In Faceless Killers, an elderly couple is murdered on an isolated farm after being brutally tortured. The woman’s final word—“foreign”—unleashes a racist and xenophobic frenzy in the small town of Ystad, which August Strindberg described as “a nest of pirates and fraudsters.” The policeman Kurt Wallander (currently personified to great acclaim by Kenneth Branagh in a BBC adaptation, above) arrives to take the case, and he is not much more attractive than the town’s denizens—as his TV personifier has gone to great lengths to emulate, he has an unshaven face, red-rimmed eyes, and dirty laundry. He drinks too much, eats too much fast food, is usually recovering from a hangover. Yes, his brilliance is unwavering, but frankly he’s also a mess, prompting many readers to scream out “Get it together, man, and take a shower while you’re at it!” This is no cool Sam Spade, no purely professional George Smiley; Wallander is much more like his readers than most literary detectives. He’s flawed, with foot-in-mouth moments and sometimes following the wrong hunches, yet he, like us, can’t resist his own curiosity. Wallander has fans all over the world, and you can even tour Sweden in Wallander’s footsteps. He has all the traits of a classic curmudgeonly gumshoe, and Mankell’s series brilliant chronicles how the cases he’s solved have shaped his dark perspective on the world. But be sure that Mankell and Wallander are not the same person; Mankell notes, “Wallander and I have only three things in common: our age, our belief that no one is born evil, and our love of opera. If he were a real person, I don’t think that we would be friends. I don’t really like him, and that’s the way I like to keep it.”


In a recent interview with the Irish Times, Mankell said, “my books all have in common my search for understanding of the terrible world we are living in and ways to change it.” Reading The Man from Beijing makes this abundantly clear—though Mankell begins with a vicious crime, the roots of this crime are in the injustices perpetuated hundreds of years earlier, through the systematic oppression of the powerless by the powerful. The scope of this novel is extraordinary—this is a mystery where the motive reaches far back into the past, its tendrils extending into wrongs perpetrated centuries before the crime scene we must explain in the present day. On top of all of this,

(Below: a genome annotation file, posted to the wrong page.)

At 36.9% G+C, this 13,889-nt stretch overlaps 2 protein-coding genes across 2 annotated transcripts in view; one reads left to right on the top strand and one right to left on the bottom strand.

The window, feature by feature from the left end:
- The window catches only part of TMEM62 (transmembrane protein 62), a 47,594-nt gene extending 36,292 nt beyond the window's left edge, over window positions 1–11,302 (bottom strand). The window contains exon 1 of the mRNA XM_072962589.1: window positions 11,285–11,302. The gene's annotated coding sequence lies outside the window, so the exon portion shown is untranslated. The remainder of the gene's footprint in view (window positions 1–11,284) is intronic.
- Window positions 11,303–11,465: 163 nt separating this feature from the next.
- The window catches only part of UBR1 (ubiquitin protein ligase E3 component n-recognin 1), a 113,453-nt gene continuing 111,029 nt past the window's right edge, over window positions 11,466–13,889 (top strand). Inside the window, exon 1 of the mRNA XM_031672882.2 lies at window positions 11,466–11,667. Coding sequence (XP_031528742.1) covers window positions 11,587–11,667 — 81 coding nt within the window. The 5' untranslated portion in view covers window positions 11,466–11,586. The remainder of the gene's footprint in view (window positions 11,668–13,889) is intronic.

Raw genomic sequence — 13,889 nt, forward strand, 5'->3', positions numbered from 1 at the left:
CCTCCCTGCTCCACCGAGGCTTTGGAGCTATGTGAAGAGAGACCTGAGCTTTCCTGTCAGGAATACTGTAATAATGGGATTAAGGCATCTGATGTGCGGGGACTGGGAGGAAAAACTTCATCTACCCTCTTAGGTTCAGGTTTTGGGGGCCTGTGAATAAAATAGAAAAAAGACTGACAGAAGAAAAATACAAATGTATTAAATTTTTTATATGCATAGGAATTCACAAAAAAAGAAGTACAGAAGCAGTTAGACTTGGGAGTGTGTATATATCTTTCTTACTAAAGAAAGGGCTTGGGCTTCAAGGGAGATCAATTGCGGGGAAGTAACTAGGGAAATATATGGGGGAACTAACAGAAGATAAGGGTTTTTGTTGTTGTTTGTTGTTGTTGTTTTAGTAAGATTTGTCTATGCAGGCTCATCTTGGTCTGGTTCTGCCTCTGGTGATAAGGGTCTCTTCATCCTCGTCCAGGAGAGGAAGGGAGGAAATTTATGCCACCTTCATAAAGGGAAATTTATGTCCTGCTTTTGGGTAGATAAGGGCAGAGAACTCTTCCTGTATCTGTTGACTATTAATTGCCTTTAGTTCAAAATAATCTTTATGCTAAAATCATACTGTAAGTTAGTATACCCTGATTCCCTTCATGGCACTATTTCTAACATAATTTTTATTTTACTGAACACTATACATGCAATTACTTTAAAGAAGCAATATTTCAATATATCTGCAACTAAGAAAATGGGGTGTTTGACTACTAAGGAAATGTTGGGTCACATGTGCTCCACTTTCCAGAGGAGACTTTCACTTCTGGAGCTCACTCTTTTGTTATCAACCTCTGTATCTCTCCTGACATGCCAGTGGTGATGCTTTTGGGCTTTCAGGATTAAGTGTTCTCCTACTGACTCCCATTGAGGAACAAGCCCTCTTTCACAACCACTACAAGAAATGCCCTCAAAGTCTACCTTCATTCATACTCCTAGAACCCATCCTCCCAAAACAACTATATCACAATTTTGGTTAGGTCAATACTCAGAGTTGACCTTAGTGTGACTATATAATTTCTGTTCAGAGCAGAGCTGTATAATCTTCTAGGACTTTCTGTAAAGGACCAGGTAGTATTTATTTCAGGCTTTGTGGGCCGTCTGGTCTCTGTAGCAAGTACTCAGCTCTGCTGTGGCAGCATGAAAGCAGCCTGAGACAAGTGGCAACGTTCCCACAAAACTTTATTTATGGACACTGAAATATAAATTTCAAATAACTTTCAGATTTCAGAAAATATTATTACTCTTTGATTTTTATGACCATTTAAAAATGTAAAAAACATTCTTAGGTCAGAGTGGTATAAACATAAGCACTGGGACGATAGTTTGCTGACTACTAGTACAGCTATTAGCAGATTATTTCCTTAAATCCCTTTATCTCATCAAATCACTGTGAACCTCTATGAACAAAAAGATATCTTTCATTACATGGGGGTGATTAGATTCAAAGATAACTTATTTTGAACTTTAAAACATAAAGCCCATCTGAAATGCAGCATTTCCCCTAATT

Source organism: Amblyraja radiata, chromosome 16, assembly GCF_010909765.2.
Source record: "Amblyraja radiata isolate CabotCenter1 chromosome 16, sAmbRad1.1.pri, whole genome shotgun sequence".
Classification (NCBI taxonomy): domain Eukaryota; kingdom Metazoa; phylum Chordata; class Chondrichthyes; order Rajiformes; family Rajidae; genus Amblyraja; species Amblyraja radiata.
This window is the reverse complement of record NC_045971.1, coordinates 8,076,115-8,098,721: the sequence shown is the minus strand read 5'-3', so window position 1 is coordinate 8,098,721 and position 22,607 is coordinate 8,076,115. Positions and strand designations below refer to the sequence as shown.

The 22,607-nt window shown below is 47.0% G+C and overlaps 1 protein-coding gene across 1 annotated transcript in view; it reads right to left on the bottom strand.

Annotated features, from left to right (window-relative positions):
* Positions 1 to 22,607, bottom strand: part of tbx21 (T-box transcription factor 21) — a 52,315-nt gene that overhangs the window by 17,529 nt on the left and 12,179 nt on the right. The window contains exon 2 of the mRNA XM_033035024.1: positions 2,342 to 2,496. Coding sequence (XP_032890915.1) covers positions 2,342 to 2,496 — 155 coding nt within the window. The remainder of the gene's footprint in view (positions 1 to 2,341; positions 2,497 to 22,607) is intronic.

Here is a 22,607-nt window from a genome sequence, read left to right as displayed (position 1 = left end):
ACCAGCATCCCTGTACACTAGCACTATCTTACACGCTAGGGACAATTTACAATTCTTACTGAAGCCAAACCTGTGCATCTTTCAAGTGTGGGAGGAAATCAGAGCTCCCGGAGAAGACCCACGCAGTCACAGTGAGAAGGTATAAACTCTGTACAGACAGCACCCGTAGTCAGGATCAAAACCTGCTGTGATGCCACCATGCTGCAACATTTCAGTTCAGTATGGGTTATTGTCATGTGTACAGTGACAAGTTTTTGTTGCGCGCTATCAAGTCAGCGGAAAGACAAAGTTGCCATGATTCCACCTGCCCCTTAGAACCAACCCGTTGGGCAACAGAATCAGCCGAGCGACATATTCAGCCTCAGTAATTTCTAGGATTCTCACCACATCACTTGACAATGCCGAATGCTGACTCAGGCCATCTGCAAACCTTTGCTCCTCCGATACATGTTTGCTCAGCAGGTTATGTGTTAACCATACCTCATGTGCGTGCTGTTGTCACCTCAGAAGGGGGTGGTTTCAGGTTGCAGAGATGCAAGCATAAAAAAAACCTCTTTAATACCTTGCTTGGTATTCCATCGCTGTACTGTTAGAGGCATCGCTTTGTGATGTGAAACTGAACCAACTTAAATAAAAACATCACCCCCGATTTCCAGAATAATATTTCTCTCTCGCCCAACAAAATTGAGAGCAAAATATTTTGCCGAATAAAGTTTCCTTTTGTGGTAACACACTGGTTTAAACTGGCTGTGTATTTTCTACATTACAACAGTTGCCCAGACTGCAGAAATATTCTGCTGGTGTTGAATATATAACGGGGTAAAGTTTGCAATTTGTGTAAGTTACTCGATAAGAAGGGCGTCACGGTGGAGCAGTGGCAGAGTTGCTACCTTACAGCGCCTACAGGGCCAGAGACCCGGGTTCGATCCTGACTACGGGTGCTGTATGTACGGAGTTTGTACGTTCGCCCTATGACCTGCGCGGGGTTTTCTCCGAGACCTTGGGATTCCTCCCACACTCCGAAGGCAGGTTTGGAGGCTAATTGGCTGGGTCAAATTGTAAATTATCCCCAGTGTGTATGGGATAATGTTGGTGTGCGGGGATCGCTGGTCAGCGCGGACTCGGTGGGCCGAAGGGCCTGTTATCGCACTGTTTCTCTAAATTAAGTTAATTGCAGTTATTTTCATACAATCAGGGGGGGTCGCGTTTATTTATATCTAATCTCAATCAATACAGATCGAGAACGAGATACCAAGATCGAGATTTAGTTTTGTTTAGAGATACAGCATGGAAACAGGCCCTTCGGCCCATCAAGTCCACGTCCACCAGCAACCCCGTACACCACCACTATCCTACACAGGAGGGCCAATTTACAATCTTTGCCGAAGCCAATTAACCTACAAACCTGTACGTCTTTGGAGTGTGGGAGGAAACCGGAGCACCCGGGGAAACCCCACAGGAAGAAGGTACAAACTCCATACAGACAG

Mankell writes the best, goriest, most surprising and off-putting crime scenes I’ve ever read. He puts the blood where you haven’t seen it, and when the brutality emerges before you, you feel both the savagery of the crime and the immediate intrigue that comes with guessing at its perpetrator. (In the final Larsson book, careful readers will note a neat little homage to Faceless Killers in the form of a peculiar knot in a hangman’s rope. Clearly Larsson owes something major to Mankell’s great work, especially in crafting Mikael Blomkvist’s initial fall from grace.)

The novel opens in January 2006 in the Swedish hamlet of Hesjövallen. A wolf emerges from the woods, smelling blood in the air, and finds a carcass to drag home before the village dogs can get to it:

“The wolf starts eating when he comes to the edge of the trees. It is easy, as the flesh has not yet frozen. He is very hungry now. Having pulled off a leather shoe, he starts gnawing away at an ankle.

It snowed during the night but stopped before dawn. As the wolf eats his fill, snowflakes once again start dancing down toward the frozen ground.” (p. 4)

Nineteen people have been massacred; “it was as if a blood-laden hurricane had stormed through the village just as the old people who lived there were getting up” (p. 13). And in the middle of this horrifying scene, the only clue is a red ribbon.

Judge Birgitta Roslin has particular reason to be shocked: she is the first person to link the murders to a much larger plot when she sees her mother’s adoptive parents, the Andréns, are among the dead. As a reader, you’ll get behind Roslin when you realize she’s as magnetic and compelling as Wallander. Smart, tough, but compassionate from head-to-toe, Roslin’s keen intellect and her passion to clear away the lies and conspiracies drive the novel forward. She discovers the nineteenth-century diary of an Andrén ancestor—a gang master on the American transcontinental railway—that describes brutal treatment of Chinese slave workers. Roslin follows the diary’s path to Beijing, then to Zimbabwe and Mozambique, all the while excavating the motives behind the horrific murders in Hesjövallen.

The novels of Henning Mankell, from his earliest efforts to the Wallander chronicles, have provided readers with one hell of an addictive, spellbinding ride, and The Man from Beijing proves to be no different. In just two short weeks, this thrilling new novel is up for grabs, so be sure to get your hands on a copy!